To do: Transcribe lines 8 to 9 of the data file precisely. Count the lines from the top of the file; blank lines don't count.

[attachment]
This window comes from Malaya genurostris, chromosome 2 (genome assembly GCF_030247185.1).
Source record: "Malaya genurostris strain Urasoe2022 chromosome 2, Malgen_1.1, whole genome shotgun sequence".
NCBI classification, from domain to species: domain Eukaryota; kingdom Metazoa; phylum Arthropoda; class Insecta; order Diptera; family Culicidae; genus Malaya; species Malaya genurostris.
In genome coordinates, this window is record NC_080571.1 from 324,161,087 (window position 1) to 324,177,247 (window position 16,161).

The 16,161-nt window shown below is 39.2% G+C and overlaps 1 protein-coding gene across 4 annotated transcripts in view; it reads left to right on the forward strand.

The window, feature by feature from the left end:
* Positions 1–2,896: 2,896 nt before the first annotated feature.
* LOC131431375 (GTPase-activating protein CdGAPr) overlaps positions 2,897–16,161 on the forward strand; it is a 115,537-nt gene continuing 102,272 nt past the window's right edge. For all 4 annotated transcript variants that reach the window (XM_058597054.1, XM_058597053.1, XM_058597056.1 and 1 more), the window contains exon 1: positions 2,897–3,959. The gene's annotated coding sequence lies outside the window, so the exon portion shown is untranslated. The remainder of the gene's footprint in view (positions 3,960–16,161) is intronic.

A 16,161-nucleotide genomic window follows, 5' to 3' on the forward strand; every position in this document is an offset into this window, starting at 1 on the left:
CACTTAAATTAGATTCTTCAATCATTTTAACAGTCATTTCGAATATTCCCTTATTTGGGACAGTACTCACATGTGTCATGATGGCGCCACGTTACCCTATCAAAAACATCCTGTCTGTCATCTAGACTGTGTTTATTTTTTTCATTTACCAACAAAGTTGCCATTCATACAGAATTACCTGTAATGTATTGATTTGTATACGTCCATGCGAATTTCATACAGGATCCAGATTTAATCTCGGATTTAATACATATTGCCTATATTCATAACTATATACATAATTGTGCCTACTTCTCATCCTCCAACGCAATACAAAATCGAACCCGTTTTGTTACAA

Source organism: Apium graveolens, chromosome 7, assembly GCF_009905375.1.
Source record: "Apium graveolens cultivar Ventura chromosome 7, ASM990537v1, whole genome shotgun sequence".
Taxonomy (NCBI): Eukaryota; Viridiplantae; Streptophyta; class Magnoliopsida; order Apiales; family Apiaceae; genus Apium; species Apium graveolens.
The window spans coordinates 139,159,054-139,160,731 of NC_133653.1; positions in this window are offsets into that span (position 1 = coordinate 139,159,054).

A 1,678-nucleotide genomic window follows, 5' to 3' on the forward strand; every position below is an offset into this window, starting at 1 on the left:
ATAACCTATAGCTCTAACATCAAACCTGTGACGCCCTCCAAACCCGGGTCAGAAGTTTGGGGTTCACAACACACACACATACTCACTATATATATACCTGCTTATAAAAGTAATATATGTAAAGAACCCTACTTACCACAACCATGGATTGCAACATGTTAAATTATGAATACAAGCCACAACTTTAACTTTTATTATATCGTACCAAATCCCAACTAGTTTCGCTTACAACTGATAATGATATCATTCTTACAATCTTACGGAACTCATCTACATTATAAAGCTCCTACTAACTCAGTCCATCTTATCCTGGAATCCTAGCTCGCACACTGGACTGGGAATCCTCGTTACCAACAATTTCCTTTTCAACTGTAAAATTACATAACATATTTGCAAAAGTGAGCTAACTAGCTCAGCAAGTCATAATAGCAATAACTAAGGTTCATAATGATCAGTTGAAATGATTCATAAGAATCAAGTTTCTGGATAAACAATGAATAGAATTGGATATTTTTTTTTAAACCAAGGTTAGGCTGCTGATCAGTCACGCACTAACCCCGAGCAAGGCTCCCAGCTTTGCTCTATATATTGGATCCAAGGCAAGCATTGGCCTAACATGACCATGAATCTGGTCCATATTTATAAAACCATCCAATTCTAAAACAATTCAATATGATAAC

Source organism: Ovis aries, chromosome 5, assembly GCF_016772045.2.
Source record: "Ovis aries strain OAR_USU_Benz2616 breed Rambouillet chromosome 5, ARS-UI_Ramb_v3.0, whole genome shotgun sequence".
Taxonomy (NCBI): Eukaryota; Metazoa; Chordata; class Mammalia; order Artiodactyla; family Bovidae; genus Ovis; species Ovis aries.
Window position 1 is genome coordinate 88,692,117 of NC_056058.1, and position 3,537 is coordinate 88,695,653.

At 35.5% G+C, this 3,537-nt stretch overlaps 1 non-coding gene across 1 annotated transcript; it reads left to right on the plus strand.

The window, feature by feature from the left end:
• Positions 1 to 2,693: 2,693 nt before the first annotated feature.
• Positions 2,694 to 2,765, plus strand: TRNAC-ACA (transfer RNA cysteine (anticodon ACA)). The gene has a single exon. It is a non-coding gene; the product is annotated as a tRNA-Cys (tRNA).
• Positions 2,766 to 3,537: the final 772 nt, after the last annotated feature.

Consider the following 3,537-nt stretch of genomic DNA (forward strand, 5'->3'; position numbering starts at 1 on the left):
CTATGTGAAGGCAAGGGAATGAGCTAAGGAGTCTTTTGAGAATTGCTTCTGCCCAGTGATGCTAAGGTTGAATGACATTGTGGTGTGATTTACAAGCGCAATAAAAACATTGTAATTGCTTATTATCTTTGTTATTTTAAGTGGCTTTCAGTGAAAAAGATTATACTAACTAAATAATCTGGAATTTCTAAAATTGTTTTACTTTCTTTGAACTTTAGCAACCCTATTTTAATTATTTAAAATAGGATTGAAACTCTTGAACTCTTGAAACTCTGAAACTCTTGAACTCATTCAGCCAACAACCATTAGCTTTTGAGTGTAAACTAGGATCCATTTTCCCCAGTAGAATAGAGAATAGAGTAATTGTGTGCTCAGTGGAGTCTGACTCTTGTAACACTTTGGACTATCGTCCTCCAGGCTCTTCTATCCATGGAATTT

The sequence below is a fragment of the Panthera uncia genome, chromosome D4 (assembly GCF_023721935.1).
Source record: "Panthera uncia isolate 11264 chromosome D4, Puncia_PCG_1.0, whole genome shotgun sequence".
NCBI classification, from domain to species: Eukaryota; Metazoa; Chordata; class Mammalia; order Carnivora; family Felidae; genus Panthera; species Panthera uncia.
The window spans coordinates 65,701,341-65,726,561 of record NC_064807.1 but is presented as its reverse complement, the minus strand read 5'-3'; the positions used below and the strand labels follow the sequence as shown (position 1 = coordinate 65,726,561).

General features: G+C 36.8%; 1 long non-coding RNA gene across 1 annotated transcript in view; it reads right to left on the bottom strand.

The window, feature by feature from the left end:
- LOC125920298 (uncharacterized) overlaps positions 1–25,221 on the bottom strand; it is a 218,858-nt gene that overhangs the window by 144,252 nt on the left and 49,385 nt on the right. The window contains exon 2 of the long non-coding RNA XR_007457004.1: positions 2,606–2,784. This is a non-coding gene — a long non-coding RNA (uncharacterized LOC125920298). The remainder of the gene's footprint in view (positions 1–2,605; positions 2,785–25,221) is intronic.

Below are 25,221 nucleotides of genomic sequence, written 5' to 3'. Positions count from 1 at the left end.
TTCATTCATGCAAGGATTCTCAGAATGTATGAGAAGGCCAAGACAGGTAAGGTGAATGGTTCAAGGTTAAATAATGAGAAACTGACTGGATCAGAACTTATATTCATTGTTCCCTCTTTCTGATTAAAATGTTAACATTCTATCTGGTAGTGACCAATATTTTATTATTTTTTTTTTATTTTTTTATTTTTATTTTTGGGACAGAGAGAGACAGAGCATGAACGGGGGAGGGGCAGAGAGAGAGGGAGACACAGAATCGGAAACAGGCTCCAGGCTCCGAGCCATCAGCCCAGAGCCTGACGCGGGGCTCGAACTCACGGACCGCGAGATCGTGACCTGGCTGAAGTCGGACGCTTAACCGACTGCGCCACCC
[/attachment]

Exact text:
* LOC131431375 (GTPase-activating protein CdGAPr) overlaps positions 2,897–16,161 on the forward strand; it is a 115,537-nt gene continuing 102,272 nt past the window's right edge. For all 4 annotated transcript variants that reach the window (XM_058597054.1, XM_058597053.1, XM_058597056.1 and 1 more), the window contains exon 1: positions 2,897–3,959. The gene's annotated coding sequence lies outside the window, so the exon portion shown is untranslated. The remainder of the gene's footprint in view (positions 3,960–16,161) is intronic.

A 16,161-nucleotide genomic window follows, 5' to 3' on the forward strand; every position in this document is an offset into this window, starting at 1 on the left: